Dating in the #MeToo era can mean more confusion over consent: experts
It has been months since Aziz Ansari’s “bad date” incident, and experts say the narratives around dating in the #MeToo movement continue to change, but for some, it leads to more confusion.
While dating doesn’t seem to be slowing down, in fact, there are more ways to meet people online than ever. Experts say men and women have taken a step back to be a lot more aware of conversations around consent.
“I definitely think people are more aware, and this is certainly due to the explosive revelation and reactions to the systemic abuse occurring in [Hollywood],” says Toronto-based relationship therapist Natasha Sharma.
Even before that, the issue of consent — especially female consent — has been something people have been more aware of since women’s rights and freedoms advanced significantly in the mid-20th century.
“More importantly, I think people are becoming quite confused about consent nowadays, and this is certainly due in part to the recent media attention and at times, irrational conversations around abuse and assault.”
Breaking down consent
A 2015 study by the Canadian Women’s Foundation found two out of three Canadians didn’t know what sexual consent meant.
“Over the past year, sexual assault has been pushed into the spotlight, causing greater awareness about the importance of consent,” said Anuradha Dugal of Canadian Women’s Foundation in a statement in 2015.
“The fact that most Canadians agree sexual activity should be consensual is a positive sign that people understand the critical importance of consent. However, it’s alarming that so many people don’t understand what consent actually looks like. This gap can increase the risk of unwanted sexual activity and assault, and is a clear sign that Canadians desperately need more education on the meaning of consent.”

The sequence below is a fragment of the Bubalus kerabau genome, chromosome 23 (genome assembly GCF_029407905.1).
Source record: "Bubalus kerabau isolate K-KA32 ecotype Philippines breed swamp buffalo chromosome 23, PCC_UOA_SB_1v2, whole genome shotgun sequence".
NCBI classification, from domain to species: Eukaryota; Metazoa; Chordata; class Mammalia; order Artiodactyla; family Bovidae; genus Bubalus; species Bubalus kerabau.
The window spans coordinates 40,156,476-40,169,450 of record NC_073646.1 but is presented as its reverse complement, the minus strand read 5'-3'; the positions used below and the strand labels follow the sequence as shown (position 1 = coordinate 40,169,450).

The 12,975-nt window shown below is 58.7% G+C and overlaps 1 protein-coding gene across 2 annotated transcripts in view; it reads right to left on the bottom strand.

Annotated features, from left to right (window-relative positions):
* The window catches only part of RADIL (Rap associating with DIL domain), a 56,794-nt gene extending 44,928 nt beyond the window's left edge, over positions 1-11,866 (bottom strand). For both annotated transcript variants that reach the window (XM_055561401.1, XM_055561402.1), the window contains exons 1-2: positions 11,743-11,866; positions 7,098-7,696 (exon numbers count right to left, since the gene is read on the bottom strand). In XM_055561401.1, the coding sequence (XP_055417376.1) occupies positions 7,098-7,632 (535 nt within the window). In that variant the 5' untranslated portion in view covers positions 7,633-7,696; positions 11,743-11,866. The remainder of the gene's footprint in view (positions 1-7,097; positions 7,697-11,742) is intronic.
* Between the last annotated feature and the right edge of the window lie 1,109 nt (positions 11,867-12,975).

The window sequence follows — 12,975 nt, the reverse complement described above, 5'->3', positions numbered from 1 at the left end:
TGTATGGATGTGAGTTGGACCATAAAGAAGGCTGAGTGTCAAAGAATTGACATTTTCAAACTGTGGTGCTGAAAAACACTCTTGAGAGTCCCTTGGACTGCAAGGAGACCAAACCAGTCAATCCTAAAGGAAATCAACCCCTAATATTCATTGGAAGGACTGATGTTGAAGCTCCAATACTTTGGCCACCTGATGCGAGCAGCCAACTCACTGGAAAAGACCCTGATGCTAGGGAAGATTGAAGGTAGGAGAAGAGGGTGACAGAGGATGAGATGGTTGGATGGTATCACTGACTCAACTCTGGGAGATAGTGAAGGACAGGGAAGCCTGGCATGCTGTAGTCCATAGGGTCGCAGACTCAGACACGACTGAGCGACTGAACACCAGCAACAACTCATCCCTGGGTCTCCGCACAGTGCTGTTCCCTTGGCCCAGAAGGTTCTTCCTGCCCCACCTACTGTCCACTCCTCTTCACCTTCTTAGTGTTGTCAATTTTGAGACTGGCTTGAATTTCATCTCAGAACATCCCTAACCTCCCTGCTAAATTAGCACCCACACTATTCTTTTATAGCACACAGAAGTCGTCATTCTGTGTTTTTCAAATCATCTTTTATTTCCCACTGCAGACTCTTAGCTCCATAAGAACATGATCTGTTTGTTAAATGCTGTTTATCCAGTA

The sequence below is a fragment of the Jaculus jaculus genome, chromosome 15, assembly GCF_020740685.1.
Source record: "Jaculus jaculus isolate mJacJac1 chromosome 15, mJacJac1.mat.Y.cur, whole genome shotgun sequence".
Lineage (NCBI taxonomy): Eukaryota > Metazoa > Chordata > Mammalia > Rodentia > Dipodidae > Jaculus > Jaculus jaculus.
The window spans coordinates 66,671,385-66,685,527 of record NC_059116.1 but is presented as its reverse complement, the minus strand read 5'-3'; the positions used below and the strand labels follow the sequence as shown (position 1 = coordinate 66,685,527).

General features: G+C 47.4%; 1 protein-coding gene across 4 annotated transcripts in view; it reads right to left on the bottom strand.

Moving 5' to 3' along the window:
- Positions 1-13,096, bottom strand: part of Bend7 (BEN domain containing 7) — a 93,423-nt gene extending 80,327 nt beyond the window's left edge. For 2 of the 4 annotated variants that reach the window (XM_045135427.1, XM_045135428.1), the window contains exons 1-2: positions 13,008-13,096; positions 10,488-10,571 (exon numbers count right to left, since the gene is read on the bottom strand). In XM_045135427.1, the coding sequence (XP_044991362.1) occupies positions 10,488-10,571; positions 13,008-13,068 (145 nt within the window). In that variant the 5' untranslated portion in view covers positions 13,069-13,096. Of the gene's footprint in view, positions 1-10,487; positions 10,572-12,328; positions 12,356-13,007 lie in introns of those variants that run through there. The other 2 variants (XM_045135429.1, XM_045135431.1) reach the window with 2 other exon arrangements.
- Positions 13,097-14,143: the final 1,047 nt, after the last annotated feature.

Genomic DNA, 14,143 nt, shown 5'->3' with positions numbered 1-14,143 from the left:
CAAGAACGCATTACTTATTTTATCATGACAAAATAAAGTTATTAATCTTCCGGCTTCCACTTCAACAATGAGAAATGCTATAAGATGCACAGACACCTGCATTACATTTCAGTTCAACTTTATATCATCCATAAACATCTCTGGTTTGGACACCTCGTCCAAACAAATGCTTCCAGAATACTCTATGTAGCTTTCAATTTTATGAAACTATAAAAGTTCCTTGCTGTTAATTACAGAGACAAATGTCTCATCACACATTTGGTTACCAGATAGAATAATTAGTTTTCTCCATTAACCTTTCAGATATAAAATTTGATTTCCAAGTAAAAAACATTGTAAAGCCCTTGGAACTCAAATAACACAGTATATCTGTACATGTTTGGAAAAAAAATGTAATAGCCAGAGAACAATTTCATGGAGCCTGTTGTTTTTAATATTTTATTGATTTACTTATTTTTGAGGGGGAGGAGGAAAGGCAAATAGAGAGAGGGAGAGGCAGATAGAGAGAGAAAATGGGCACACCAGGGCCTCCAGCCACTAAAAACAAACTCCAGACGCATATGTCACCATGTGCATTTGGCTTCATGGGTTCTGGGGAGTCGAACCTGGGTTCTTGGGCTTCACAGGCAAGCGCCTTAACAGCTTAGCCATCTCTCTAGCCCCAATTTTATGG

Sharma adds consent boils down to treating people with respect and dignity at all times and respecting their personal boundaries.
Why communication is important
“It’s hard for the best of us to the read non-verbal cues of others on our best days, so we cannot rely simply on that as a signal of consent or non-consent,” she continues. “When we are first initiating more physical intimacy in dating, and if non-verbal cues don’t appear to be clear, don’t hesitate to do a quick check.”
She says a simple “Is this OK for you?” can suffice and this should clear up any confusions about getting intimate.
“That said, we don’t want to move to a place where we feel so unsure, vulnerable, or that the threat of accusation is so real that we need to draw up a legal contract of what is and isn’t acceptable bedroom behaviour.”
Toronto LGBTQ+ matchmake Clare AH adds conversations on consent need to continue as relationships progress.
“It’s also about doing the work and learning about rape culture,” she tells Global News. “And having honest conversations about consent that are ongoing, making sure the lines of communication are still open.”
She says while it may be awkward to bring up consent, it is necessary to make sure you know what your partner does and doesn’t want. And if you don’t want to have sex within those first few dates (it is also fine if you do), tell your date you want to go slow. And if they are aggressive or don’t take boundaries seriously, this is not someone you want to date.
“This isn’t to be sex-negative, but if you’re in a position where that’s a boundary you don’t want to cross, don’t.”
Are people confused?
With so much discussion around boundaries, and frankly many stories about men and women questioning them, it may also lead to some confusion around what is assault, abuse or even consent.
Claire says while consent is important to set boundaries, it is also useful to understand what your partner likes and doesn’t like. Kissing for example, can boil down to asking your date at the end of the night if you can kiss them, the Guardian notes.
Sometimes it could be flirting, and Claire says on first dates, flirting should be light and not aggressive.
READ MORE: How to date in 2018 without using apps
Sharma says she also sees why others, in particular men, may seem nervous to date in this climate.
“Many people have become confused, and I wouldn’t be surprised if men reported feeling more anxious and vulnerable to being unfairly accused and held accountable without investigation of facts,” she adds.
“And this is sad because it hurts the many women and even some men who legitimately do experience abuse, and their ability to come forward and also appear credible.”
She adds we need to be very conscientious and mindful of how we ourselves are interpreting the actions and advances of others. And sometimes, it just means taking control of your own decisions.
“As women, if we desire equality and freedom, then we also need to take the same control over our sexual lives as men do. And this includes being very clear in what one is — and is not — comfortable within relationships.”
© 2018 Global News, a division of Corus Entertainment Inc.